Jurors in ex-Hollywood titan Harvey Weinstein’s high-profile sex crimes trial ended their first day of deliberations Tuesday without reaching a verdict in the case seen as a watershed in the #MeToo movement.
The disgraced movie mogul, 67, faces life in prison if the jury of seven men and five women convict him of a variety of sexual misconduct charges in New York.
They began considering their verdict just before 11:30am (1630 GMT) and adjourned five hours later. They will reconvene on Wednesday at 9:30am.
More than 80 women have accused Weinstein of sexual misconduct since allegations against him ignited the #MeToo global reckoning against men abusing positions of power in October 2017.
But the jury is considering charges related to just two: ex-actress Jessica Mann and former production assistant Mimi Haleyi, with many claims too old to prosecute.
Mann, 34, says Weinstein raped her in March 2013, while Haleyi alleges he forcibly performed oral sex on her in July 2006.
The trial, which began hearing testimony on 22 January, threw up complicated issues surrounding consent and abuse of power for the jury.
Under cross-examination, both Mann and Haleyi acknowledged at least one consensual sexual encounter with Weinstein after the alleged assaults.
Defense lawyers presented dozens of emails and text messages in court that appeared to show both Mann and Haleyi on friendly terms with Weinstein years after the alleged attacks.
His team said the relationships were consensual and transactional, arguing that the accusers used sex with the defendant to advance their own careers.
Burden of proof
Prosecutors said he was an aggressive and manipulative career sexual predator who took advantage of his powerful position in the American film industry to prey on aspiring young actresses.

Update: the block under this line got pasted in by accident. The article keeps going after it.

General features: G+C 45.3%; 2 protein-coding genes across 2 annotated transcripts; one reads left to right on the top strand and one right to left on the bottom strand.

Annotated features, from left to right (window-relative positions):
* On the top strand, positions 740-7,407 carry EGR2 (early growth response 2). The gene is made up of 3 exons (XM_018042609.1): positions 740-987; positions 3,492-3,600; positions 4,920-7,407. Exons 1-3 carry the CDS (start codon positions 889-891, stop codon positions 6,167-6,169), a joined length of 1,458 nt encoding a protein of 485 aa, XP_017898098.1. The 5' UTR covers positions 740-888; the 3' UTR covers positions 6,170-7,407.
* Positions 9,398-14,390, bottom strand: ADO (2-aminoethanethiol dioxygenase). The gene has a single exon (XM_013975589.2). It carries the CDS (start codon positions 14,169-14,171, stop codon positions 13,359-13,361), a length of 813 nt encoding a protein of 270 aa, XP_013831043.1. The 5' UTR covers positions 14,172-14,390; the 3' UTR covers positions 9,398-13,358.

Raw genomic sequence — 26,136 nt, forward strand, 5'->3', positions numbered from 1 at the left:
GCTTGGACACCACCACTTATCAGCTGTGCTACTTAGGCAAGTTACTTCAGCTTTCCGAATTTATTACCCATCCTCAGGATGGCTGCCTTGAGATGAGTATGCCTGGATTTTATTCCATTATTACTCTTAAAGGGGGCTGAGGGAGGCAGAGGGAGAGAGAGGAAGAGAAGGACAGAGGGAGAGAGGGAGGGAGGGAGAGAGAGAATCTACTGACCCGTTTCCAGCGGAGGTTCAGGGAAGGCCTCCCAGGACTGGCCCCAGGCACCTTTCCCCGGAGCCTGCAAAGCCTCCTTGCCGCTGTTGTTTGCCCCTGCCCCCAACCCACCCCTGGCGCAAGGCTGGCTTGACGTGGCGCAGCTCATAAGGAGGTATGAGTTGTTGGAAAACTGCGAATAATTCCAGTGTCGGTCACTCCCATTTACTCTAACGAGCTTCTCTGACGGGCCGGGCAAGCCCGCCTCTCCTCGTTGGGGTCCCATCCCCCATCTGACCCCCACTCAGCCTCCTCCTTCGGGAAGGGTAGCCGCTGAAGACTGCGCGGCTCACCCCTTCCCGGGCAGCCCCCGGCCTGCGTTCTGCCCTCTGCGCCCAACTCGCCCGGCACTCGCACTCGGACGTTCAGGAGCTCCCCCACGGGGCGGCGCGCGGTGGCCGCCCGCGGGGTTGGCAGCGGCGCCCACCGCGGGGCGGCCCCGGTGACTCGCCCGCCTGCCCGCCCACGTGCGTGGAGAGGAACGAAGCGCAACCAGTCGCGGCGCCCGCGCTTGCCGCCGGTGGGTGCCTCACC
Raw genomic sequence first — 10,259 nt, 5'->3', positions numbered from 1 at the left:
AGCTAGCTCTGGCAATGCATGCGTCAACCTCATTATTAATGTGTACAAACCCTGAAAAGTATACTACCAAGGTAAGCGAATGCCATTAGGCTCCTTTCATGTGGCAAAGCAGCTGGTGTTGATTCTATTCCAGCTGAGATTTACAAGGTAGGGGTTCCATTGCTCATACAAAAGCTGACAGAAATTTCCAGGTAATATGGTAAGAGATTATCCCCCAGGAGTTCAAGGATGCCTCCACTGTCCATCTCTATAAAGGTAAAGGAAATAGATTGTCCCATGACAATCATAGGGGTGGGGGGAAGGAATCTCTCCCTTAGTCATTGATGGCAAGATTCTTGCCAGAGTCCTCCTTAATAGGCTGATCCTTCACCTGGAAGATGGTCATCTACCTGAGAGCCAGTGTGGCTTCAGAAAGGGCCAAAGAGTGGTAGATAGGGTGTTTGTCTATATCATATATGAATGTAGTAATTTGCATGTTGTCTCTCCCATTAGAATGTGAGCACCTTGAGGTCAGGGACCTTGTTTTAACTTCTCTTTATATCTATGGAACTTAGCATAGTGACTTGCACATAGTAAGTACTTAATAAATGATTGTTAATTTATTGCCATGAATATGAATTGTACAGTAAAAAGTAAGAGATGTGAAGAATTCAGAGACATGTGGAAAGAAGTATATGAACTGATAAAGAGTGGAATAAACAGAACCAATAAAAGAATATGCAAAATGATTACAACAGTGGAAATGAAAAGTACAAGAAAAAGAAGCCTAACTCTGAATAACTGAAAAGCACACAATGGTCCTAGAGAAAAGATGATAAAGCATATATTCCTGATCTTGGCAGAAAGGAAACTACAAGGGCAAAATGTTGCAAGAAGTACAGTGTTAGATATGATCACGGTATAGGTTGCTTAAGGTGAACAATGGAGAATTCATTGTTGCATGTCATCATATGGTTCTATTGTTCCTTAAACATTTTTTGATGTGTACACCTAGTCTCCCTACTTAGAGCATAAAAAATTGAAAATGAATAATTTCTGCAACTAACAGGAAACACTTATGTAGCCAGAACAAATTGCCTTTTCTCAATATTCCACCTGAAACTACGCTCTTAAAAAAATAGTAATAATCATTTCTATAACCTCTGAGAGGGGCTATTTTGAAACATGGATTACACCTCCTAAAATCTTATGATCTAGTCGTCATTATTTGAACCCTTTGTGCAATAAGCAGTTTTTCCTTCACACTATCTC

Weinstein, the producer of “Pulp Fiction” and “Sin City,” is the first man accused of abuse in the #MeToo movement to face a criminal trial.
In closing arguments Thursday, lead attorney Donna Rotunno urged the 12 jurors to make themselves “unpopular” by acquitting him, telling them his innocence had been clear from the start.
She stressed that prosecutors had failed to present any forensic evidence or witness accounts.
The prosecution’s case rests on whether the jury believes the six women, including actress Annabella Sciorra of “The Sopranos,” who testified that Weinstein had sexually assaulted them.
Lead prosecutor Joan Illuzzi-Orbon said in her closing arguments Friday that they had “no motive to lie.”
“They sacrificed their dignity and privacy and peace for the prospect of having that voice” heard, she said.
Father-of-five Weinstein wore a light gray suit as he hobbled into court using a walker — a feature of his trial appearances — to hear Justice James Burke instruct the jury.
The judge reminded jurors that to convict, they must be sure of Weinstein’s guilt beyond a reasonable doubt.
“If the people fail to satisfy their burden of proof you must find the defendant not guilty,” Burke said.
Los Angeles case
Weinstein faces five counts: two of predatory sexual assault, two of rape and one of engaging in a criminal sexual act.
The jury must reach unanimous verdicts on each count. If they cannot, the judge may be forced to declare a mistrial, which could mean a fresh trial with new jurors.
A split verdict is possible where Weinstein is convicted of some charges and cleared of others.
The jury asked Burke why it could convict Weinstein of predatory sexual assault related to Sciorra when the statute of limitations prevents it from ruling on her rape allegation against him.
“They’re almost reaching for what can we find him guilty of,” former New York City prosecutor Roger Canaff told AFP.
“To me that’s pretty powerful. I’d be worried about if I were Weinstein or on his team,” he added.
Even if found not guilty, Weinstein’s legal troubles are far from over. He is facing a separate sex crimes investigation in Los Angeles and is also the subject of several civil complaints.